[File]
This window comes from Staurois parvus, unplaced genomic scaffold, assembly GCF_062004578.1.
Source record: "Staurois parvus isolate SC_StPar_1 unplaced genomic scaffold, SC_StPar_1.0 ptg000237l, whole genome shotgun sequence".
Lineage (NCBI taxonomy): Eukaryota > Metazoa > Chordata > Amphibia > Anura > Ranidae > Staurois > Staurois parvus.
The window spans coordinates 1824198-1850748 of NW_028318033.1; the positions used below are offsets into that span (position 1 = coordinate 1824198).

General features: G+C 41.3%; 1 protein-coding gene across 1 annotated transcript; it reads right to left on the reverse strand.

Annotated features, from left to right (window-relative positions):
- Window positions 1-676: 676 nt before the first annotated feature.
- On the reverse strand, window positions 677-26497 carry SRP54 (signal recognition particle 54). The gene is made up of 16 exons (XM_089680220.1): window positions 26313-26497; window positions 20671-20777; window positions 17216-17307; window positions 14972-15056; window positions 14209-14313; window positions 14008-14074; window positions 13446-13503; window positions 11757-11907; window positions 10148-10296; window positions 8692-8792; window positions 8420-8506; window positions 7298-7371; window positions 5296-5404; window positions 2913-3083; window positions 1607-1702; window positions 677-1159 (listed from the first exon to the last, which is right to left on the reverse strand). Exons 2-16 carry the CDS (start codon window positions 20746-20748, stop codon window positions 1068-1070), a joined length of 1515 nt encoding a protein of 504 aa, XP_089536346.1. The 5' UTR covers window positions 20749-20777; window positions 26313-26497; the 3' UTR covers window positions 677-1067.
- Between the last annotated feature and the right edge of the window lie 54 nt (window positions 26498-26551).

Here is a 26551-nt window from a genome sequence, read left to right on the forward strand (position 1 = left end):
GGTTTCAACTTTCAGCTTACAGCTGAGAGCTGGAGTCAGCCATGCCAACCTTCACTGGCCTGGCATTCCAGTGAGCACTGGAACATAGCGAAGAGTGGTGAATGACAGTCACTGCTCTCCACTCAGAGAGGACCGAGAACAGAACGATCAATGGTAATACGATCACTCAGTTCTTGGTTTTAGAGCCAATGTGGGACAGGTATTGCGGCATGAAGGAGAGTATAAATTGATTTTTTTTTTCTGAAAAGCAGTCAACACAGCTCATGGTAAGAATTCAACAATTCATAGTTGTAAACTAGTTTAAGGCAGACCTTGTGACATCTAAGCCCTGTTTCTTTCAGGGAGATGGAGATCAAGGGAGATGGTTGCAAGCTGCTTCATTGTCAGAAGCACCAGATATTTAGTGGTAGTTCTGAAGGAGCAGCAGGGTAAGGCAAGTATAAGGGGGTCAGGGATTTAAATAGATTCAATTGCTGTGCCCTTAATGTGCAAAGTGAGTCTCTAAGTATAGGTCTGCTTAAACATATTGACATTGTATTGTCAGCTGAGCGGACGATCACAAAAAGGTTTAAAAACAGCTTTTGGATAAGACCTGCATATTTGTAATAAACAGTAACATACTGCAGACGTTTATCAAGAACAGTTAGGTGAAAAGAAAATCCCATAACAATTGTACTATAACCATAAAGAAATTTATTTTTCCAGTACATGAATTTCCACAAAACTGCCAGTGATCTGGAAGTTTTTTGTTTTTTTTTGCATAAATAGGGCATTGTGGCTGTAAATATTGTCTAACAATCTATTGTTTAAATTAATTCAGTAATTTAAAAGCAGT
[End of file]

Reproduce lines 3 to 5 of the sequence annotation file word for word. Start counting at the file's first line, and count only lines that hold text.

Lineage (NCBI taxonomy): Eukaryota > Metazoa > Chordata > Amphibia > Anura > Ranidae > Staurois > Staurois parvus.
The window spans coordinates 1824198-1850748 of NW_028318033.1; the positions used below are offsets into that span (position 1 = coordinate 1824198).

General features: G+C 41.3%; 1 protein-coding gene across 1 annotated transcript; it reads right to left on the reverse strand.